Consider these words from Christ:

“Therefore I tell you, do not worry about your life, what you will eat or drink; or about your body, what you will wear. Is not life more important than food, and the body more important than clothes? Look at the birds of the air; they do not sow or reap or store away in barns, and yet your heavenly Father feeds them. Are you not much more valuable than they? . . . And why do you worry about clothes? See how the lilies of the field grow. They do not labor or spin. Yet I tell you that not even Solomon in all his splendor was dressed like one of these. If that is how God clothes the grass of the field, which is here today and tomorrow is thrown into the fire, will he not much more clothe you, o you of little faith? So do not worry, saying, What shall we eat? or What shall we drink? or What shall we wear? For the pagans run after these things, and your heavenly Father knows that you need them. But seek first his kingdom and his righteousness, and all these things will be given to you as well.” (17)

Did you notice any difference between Christ’s preaching and that commonly heard in WOF circles today? Christ is very clear that if we seek first God’s kingdom God will take care of us. Notice his comments on sowing and reaping. One could only wonder if Christ was looking 2,000 years into the future and speaking against the theology of sowing and reaping today. Hey, the birds don’t sow or reap and yet God takes care of them. Are you not worth more to God than a bird? I think so. God’s faithfulness does not rest on our works but rather on His grace. His provisions toward us have more to do with His faithfulness than with our works. Otherwise, God is just a powerforce, and we are the vessels of power. It would not be God’s faithfulness that benefits us but rather our works. Contrary to the teachings of the WOF movement our lack of faith does not nullify God’s faithfulness! (See Romans 3:3) This is the fundamental truth for which Luther took a stand. God’s mercy, God’s provision and God’s faithfulness toward us can not be bought or sold. When Simeon tried to buy a gift from God, Peter responded: “May your money perish with you, because you thought you could buy the gift of God with money! You have no part or share in this ministry because your heart is not right with God.” (18)

As shocking as it may seem, there are just some things money can’t buy. God is one of them. He is not for sale. Sadly, today it appears that many ministers have more of the character of Simeon than they do of Peter.

When we give to get in return the heart of giving is changed. That which the Bible teaches should be done in selflessness is done in selfishness. Thus the heart of our giving is changed and with it the purpose. When we give to others solely out of a need to better ourselves we have missed the purpose God established in our giving. Giving to the poor or to the church is not about planting a seed and reaping a hundred fold in this life, it is about helping our brother in need. It is about love. True biblical love. An unselfish love that gives and expects nothing in return.

When the church budget becomes so big that you have to drain the resources of the people to keep the building afloat you have missed the heart of God. Better that you sell the building and meet in a tent than that you bleed your congregation of their resources. Contrary to popular opinion, he who dies with the biggest church does not win. When the church building and its maintenance become a bigger priority than the well-being of the people you have missed the heart of God. When you preach more to gain an offering than you do to win a soul you have missed the heart of God. When the extent of your ministry centers around the extent of your gain you have missed the heart of God. When you rejoice more in a large offering than you do in a changed person you have missed the heart of God. True Christianity is not about what others can do for you but about what you can do for others.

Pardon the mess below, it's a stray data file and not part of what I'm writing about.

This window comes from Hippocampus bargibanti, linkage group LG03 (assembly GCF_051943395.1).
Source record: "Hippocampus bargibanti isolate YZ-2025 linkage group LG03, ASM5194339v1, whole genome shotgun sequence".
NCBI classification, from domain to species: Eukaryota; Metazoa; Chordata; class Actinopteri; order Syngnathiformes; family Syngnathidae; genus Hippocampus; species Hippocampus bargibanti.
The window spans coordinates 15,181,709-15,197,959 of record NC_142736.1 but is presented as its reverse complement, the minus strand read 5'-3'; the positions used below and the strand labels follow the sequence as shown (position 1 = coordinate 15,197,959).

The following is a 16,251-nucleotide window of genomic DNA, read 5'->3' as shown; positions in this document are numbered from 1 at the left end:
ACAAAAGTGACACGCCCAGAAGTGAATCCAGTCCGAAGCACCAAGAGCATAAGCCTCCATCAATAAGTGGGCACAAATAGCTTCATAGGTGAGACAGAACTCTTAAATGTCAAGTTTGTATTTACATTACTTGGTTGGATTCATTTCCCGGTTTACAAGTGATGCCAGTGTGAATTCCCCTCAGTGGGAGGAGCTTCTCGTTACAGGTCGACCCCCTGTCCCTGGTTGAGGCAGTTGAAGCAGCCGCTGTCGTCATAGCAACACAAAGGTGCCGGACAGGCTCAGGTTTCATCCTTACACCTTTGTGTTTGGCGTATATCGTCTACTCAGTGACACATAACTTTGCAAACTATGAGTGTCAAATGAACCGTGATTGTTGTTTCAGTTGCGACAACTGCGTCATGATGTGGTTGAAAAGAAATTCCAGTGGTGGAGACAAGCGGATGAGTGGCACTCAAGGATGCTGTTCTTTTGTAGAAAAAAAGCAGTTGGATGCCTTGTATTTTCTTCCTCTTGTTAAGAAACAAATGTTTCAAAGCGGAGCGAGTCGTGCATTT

In his Theses Luther brings out some excellent points regarding the importance of charity. Consider these Theses of Luther:

“Christians should be taught, he who gives to the poor, or lends to a needy man, does better than buying indulgences.” (19)

“Christians should be taught, he who sees his neighbor in distress, and, nevertheless, buys indulgences, is not partaking in the Pope’s pardons, but in the anger of God.” (20)

“Christians should be taught, unless they are rich enough, it is their duty to keep what is necessary for the use of their households, and by no means throw it away on indulgences.” (21)

“Wrong is done to the word of God if one in the same sermon spends as much or more time on indulgences as on the word of the Gospel.” (22)

“Therefore, the treasures of the Gospel are nets, with which, in times of yore, one fished for the men of Mammon. But the treasures of indulgence are nets, with which now-a-days one fishes for the Mammon of men.” (23)

It is unquestionable that a type of selling of indulgences has penetrated the church once again. During a recent TBN telethon a prophecy went out that if viewers would sow a seed of $2,000 into TBN God would get them out of debt, most within 90 days. At one point they were bold enough to say that this telethon wasn’t even for TBN’s needs. It was for God’s people, so that as they give they could be set free of their debts. The most shocking statement made came on Sunday morning (4-5-98) at 9:05 EST. The guest minister pointed at his televison audience and said: “Some of you have been reaping from this ministry without a single thought of sowing back into it. When you sow into this ministry you are sowing into the Spirit of Galations that says that when you sow into the Spirit you will reap eternal life.”